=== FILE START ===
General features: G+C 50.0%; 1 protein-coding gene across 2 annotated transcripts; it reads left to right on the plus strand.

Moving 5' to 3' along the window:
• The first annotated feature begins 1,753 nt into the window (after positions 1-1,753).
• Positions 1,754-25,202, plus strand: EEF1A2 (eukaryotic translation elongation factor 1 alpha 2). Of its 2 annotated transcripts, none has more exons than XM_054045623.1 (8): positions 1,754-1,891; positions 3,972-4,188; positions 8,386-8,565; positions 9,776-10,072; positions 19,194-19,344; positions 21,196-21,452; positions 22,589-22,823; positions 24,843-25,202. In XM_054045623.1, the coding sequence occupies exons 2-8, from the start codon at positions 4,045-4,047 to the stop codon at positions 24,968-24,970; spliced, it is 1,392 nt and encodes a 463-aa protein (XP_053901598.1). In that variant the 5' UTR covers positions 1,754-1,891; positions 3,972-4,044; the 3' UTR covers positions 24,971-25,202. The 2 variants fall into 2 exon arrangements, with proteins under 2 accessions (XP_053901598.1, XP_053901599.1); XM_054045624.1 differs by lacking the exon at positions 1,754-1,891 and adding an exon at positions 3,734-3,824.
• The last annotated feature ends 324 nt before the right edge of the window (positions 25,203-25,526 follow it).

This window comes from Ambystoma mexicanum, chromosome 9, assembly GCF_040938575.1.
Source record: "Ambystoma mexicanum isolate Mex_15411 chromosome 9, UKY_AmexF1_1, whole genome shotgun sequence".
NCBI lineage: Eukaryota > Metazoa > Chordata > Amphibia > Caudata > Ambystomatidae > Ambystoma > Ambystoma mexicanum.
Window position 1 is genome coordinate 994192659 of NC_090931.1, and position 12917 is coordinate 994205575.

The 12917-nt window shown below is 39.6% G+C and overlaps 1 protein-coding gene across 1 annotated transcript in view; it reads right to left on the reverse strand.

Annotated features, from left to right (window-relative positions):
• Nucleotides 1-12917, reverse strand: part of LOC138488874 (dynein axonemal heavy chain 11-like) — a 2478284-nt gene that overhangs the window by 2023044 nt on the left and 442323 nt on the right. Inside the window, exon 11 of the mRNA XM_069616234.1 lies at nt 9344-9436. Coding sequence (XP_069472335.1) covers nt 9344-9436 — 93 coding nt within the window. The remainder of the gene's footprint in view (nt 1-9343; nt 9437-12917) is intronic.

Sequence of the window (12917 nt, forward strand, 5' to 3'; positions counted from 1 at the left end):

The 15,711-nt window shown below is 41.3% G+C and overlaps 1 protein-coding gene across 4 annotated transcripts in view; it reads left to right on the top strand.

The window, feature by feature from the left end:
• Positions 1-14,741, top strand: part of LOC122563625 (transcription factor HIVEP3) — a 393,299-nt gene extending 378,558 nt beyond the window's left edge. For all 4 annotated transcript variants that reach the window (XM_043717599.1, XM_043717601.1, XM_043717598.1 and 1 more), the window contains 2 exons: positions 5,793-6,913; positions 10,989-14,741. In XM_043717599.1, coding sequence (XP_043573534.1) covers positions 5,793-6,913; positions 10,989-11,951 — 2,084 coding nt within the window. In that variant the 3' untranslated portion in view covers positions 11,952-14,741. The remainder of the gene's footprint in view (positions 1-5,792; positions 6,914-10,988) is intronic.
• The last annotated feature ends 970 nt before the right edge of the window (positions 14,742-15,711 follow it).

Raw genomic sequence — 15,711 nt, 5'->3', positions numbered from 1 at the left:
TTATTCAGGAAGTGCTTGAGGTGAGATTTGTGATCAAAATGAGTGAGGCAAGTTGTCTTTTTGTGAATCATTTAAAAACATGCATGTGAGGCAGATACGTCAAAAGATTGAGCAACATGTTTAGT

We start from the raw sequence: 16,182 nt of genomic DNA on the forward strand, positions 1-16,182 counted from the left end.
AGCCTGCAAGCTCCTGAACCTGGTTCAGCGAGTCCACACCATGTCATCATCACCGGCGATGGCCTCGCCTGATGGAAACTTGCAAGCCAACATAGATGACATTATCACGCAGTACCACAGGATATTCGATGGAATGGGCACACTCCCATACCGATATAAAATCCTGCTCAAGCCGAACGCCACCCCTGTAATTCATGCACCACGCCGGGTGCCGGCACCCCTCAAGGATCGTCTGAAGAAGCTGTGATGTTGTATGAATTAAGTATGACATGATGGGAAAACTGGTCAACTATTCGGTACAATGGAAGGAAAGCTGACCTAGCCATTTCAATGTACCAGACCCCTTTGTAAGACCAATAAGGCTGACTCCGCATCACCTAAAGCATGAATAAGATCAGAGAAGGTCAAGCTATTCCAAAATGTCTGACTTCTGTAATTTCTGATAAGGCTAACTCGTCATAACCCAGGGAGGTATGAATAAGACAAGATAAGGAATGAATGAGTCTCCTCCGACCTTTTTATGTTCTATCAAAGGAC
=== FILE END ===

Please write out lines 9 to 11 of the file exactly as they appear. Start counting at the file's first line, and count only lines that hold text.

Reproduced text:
Window position 1 is genome coordinate 994192659 of NC_090931.1, and position 12917 is coordinate 994205575.

The 12917-nt window shown below is 39.6% G+C and overlaps 1 protein-coding gene across 1 annotated transcript in view; it reads right to left on the reverse strand.

Annotated features, from left to right (window-relative positions):